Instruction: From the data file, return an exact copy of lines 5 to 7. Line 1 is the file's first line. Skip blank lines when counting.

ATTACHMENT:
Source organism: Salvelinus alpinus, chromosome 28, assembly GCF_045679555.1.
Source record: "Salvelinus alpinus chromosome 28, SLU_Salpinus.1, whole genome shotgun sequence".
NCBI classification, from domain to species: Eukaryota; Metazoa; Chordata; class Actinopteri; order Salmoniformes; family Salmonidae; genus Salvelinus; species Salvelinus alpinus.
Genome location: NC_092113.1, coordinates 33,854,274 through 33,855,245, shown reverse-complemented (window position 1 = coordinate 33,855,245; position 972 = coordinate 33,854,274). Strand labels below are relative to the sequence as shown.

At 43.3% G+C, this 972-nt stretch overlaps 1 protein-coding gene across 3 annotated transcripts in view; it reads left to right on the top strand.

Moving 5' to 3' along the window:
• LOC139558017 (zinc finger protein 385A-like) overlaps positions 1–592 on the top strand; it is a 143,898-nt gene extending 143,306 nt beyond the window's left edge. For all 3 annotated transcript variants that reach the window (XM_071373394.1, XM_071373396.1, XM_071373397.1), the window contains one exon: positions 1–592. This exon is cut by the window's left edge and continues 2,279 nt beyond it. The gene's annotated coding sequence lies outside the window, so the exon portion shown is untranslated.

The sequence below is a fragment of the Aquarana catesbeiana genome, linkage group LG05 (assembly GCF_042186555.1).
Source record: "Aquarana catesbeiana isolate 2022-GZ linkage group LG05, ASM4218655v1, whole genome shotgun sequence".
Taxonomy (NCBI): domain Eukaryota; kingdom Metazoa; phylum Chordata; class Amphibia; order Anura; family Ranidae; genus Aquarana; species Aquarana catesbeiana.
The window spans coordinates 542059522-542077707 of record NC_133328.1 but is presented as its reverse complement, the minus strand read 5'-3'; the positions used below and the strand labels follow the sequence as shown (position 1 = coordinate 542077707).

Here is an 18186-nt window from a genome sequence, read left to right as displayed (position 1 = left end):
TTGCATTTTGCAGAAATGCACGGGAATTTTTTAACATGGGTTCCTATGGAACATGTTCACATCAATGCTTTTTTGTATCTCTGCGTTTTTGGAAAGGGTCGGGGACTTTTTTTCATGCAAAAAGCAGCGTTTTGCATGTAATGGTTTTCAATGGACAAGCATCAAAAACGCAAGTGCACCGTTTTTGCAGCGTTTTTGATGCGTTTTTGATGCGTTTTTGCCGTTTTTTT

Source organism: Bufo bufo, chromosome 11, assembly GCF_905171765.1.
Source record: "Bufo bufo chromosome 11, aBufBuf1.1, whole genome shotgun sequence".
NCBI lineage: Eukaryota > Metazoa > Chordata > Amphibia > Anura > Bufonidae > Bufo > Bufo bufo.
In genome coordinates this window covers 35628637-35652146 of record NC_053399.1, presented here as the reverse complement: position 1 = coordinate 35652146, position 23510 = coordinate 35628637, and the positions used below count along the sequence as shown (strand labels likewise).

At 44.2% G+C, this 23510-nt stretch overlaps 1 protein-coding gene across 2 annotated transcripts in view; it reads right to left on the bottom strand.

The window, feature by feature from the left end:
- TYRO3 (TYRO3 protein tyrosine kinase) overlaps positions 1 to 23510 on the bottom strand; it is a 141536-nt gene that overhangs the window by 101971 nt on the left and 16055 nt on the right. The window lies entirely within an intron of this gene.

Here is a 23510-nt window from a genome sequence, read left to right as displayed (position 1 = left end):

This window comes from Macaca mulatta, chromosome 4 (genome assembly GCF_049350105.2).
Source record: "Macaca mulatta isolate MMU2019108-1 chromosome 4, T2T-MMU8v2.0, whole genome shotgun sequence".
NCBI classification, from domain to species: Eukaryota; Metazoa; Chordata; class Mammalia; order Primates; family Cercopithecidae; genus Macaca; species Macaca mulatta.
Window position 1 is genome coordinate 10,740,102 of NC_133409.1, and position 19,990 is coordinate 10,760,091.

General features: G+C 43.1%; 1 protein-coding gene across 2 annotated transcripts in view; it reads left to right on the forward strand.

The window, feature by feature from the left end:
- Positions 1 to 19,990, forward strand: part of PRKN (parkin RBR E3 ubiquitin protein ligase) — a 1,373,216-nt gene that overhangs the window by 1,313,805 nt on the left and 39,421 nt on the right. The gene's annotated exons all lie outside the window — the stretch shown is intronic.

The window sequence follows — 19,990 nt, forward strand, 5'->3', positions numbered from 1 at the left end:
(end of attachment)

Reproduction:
At 43.3% G+C, this 972-nt stretch overlaps 1 protein-coding gene across 3 annotated transcripts in view; it reads left to right on the top strand.

Moving 5' to 3' along the window:
• LOC139558017 (zinc finger protein 385A-like) overlaps positions 1–592 on the top strand; it is a 143,898-nt gene extending 143,306 nt beyond the window's left edge. For all 3 annotated transcript variants that reach the window (XM_071373394.1, XM_071373396.1, XM_071373397.1), the window contains one exon: positions 1–592. This exon is cut by the window's left edge and continues 2,279 nt beyond it. The gene's annotated coding sequence lies outside the window, so the exon portion shown is untranslated.